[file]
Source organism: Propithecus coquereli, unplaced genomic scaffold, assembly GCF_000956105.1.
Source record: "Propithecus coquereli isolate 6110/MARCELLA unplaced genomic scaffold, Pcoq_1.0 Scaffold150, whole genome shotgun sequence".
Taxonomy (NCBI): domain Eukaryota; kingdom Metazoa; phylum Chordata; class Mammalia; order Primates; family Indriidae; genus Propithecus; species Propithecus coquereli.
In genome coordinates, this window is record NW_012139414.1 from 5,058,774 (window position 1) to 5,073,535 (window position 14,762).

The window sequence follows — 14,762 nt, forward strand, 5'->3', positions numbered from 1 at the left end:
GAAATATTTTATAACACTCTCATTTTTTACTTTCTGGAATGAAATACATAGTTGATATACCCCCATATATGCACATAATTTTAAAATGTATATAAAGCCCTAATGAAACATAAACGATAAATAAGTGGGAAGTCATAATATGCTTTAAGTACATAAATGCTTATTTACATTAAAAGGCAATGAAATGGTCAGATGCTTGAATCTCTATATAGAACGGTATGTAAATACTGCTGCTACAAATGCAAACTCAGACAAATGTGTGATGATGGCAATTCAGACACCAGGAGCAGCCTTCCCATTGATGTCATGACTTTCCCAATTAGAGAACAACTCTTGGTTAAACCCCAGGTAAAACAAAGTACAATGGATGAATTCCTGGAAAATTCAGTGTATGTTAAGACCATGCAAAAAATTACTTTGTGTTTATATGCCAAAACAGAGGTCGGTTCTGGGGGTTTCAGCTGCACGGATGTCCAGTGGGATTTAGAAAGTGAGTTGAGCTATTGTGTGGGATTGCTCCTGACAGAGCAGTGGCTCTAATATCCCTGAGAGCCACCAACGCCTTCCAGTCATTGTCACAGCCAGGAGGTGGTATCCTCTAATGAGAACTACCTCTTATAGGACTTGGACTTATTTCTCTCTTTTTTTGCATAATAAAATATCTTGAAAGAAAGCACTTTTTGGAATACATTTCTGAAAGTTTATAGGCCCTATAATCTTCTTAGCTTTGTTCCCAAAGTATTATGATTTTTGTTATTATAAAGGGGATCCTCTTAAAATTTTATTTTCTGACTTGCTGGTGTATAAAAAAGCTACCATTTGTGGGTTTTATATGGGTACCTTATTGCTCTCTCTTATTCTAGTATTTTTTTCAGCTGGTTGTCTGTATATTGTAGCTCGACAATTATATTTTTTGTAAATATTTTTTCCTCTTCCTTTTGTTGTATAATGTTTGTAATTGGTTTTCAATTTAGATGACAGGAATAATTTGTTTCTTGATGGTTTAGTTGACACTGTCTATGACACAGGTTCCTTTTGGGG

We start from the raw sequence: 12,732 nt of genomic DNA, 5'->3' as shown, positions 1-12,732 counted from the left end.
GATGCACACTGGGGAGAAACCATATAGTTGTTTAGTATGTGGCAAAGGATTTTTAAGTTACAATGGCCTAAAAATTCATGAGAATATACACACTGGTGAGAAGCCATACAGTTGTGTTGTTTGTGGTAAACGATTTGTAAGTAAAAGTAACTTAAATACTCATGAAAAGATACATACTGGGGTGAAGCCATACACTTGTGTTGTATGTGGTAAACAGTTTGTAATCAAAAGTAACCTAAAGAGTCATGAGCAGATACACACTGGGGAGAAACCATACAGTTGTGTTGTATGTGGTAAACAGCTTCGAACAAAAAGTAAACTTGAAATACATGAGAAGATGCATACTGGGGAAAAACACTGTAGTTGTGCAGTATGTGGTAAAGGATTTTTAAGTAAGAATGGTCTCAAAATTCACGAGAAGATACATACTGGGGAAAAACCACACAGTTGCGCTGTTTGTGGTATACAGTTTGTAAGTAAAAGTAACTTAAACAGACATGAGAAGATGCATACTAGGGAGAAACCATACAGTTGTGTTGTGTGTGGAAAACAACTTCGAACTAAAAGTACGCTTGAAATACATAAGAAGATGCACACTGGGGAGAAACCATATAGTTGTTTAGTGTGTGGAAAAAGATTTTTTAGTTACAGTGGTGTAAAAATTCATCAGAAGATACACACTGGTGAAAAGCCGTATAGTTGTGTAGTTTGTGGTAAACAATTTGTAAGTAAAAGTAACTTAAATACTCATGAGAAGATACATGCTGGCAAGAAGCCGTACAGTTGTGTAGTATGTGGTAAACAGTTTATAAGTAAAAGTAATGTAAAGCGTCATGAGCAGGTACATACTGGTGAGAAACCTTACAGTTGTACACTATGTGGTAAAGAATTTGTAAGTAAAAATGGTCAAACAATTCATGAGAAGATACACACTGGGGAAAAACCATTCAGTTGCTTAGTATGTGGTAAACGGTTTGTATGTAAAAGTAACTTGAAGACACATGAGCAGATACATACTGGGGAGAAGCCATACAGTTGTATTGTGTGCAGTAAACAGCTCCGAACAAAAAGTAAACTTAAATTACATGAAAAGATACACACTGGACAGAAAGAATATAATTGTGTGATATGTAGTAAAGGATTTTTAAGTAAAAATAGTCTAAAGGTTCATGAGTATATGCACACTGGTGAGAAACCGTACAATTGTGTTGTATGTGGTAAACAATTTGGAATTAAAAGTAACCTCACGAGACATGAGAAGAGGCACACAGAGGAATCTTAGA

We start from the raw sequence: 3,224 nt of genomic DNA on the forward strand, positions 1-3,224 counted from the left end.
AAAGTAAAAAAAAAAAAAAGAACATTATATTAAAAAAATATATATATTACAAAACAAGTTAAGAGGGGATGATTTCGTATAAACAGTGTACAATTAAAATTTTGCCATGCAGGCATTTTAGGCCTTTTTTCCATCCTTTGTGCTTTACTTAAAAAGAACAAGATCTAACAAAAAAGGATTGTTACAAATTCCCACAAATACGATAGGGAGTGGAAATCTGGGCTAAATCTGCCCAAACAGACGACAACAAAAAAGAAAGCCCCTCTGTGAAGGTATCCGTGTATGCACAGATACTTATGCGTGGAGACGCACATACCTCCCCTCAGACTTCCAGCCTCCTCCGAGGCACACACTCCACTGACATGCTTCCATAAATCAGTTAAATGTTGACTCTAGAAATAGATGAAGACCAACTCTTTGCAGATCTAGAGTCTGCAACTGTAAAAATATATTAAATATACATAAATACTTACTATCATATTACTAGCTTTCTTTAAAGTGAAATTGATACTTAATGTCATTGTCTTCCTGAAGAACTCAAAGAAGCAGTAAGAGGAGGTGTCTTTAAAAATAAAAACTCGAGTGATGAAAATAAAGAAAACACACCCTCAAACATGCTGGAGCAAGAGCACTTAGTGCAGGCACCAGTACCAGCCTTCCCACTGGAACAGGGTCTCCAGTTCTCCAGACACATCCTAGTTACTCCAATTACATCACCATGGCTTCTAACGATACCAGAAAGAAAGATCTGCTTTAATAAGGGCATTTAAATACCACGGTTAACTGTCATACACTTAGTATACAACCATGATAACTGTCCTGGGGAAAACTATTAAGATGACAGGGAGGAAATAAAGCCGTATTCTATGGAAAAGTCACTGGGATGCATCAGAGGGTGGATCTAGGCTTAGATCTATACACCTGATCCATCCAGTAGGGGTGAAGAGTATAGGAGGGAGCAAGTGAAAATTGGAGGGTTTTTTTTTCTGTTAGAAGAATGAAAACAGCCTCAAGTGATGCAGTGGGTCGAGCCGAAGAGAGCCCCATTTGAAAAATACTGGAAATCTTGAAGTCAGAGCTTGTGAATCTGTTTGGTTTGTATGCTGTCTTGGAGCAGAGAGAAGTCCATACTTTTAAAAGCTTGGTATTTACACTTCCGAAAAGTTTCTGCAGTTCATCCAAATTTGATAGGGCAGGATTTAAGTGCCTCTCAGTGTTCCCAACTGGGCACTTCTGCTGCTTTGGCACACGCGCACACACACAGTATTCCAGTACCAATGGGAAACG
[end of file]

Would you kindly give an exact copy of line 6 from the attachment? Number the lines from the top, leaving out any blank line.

GAAATATTTTATAACACTCTCATTTTTTACTTTCTGGAATGAAATACATAGTTGATATACCCCCATATATGCACATAATTTTAAAATGTATATAAAGCCCTAATGAAACATAAACGATAAATAAGTGGGAAGTCATAATATGCTTTAAGTACATAAATGCTTATTTACATTAAAAGGCAATGAAATGGTCAGATGCTTGAATCTCTATATAGAACGGTATGTAAATACTGCTGCTACAAATGCAAACTCAGACAAATGTGTGATGATGGCAATTCAGACACCAGGAGCAGCCTTCCCATTGATGTCATGACTTTCCCAATTAGAGAACAACTCTTGGTTAAACCCCAGGTAAAACAAAGTACAATGGATGAATTCCTGGAAAATTCAGTGTATGTTAAGACCATGCAAAAAATTACTTTGTGTTTATATGCCAAAACAGAGGTCGGTTCTGGGGGTTTCAGCTGCACGGATGTCCAGTGGGATTTAGAAAGTGAGTTGAGCTATTGTGTGGGATTGCTCCTGACAGAGCAGTGGCTCTAATATCCCTGAGAGCCACCAACGCCTTCCAGTCATTGTCACAGCCAGGAGGTGGTATCCTCTAATGAGAACTACCTCTTATAGGACTTGGACTTATTTCTCTCTTTTTTTGCATAATAAAATATCTTGAAAGAAAGCACTTTTTGGAATACATTTCTGAAAGTTTATAGGCCCTATAATCTTCTTAGCTTTGTTCCCAAAGTATTATGATTTTTGTTATTATAAAGGGGATCCTCTTAAAATTTTATTTTCTGACTTGCTGGTGTATAAAAAAGCTACCATTTGTGGGTTTTATATGGGTACCTTATTGCTCTCTCTTATTCTAGTATTTTTTTCAGCTGGTTGTCTGTATATTGTAGCTCGACAATTATATTTTTTGTAAATATTTTTTCCTCTTCCTTTTGTTGTATAATGTTTGTAATTGGTTTTCAATTTAGATGACAGGAATAATTTGTTTCTTGATGGTTTAGTTGACACTGTCTATGACACAGGTTCCTTTTGGGG